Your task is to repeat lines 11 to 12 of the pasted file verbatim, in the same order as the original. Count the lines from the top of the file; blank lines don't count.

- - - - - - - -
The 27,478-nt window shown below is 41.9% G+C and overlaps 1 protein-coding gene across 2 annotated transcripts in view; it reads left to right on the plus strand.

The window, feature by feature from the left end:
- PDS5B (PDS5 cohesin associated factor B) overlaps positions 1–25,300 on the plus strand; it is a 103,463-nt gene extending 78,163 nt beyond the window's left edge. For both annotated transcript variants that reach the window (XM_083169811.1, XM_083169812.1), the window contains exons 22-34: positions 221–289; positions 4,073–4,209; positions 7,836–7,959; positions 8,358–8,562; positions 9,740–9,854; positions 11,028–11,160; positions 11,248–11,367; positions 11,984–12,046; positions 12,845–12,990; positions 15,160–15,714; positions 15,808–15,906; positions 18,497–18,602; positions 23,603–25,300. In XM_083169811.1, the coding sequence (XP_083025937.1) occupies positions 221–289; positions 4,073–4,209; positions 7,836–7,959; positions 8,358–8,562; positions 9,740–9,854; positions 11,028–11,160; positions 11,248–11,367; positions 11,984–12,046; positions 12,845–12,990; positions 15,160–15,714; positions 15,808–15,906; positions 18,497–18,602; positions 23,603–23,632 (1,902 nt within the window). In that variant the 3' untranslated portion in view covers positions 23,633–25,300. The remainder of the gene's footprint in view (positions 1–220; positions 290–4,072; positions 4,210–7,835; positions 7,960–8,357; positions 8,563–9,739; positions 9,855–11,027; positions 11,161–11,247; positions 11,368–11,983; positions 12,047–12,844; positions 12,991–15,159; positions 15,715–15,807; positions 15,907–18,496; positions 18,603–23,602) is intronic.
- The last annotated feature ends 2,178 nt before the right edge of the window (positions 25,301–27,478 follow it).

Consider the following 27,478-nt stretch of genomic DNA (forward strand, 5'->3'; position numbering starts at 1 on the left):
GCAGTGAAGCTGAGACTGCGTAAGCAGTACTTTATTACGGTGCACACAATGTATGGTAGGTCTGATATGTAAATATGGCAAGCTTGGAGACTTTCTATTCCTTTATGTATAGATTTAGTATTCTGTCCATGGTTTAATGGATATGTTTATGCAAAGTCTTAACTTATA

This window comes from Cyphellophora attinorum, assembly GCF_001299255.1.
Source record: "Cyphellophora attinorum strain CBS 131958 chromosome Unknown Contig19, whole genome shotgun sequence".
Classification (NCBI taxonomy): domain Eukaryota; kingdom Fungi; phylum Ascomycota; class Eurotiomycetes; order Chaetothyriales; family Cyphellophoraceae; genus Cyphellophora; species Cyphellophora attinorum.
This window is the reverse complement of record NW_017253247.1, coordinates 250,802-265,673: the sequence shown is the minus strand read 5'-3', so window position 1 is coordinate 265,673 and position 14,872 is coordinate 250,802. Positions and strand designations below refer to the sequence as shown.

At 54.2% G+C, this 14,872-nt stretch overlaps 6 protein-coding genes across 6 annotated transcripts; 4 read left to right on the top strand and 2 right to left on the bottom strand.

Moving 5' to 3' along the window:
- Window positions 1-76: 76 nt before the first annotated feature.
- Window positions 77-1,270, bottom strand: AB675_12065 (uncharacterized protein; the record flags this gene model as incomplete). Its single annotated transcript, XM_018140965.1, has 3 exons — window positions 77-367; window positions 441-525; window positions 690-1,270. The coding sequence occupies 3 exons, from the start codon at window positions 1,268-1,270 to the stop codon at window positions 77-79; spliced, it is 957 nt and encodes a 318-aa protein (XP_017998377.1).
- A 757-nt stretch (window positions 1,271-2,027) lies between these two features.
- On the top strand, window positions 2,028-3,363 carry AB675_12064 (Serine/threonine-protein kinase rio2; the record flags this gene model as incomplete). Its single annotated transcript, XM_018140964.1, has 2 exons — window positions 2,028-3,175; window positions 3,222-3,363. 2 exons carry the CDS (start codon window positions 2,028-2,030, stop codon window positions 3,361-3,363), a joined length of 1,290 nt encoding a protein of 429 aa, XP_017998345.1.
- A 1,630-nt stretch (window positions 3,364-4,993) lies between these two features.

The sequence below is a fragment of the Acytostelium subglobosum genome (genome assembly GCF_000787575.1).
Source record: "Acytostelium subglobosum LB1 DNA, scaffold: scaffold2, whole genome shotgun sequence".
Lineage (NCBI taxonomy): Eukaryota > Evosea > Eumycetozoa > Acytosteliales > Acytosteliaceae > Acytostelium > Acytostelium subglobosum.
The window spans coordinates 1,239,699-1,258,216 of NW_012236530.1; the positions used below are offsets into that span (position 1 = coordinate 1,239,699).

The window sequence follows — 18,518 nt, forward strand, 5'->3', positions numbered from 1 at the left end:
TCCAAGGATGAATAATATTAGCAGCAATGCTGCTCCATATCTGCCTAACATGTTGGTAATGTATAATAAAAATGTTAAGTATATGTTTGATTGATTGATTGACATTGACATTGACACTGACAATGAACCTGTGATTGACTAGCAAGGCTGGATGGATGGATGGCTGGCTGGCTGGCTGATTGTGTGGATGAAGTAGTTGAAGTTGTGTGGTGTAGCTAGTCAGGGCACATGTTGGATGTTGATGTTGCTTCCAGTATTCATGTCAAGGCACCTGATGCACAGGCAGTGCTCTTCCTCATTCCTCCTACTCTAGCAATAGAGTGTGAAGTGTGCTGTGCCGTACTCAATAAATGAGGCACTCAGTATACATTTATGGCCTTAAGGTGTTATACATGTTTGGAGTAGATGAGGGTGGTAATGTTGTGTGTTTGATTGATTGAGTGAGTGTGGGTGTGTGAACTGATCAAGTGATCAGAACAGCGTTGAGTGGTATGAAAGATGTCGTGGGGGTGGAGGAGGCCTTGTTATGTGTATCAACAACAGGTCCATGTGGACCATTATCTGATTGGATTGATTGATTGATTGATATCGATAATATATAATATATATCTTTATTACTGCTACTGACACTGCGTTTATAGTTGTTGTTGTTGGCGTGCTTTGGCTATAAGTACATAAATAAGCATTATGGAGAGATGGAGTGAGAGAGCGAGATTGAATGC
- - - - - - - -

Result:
At 54.2% G+C, this 14,872-nt stretch overlaps 6 protein-coding genes across 6 annotated transcripts; 4 read left to right on the top strand and 2 right to left on the bottom strand.

Moving 5' to 3' along the window: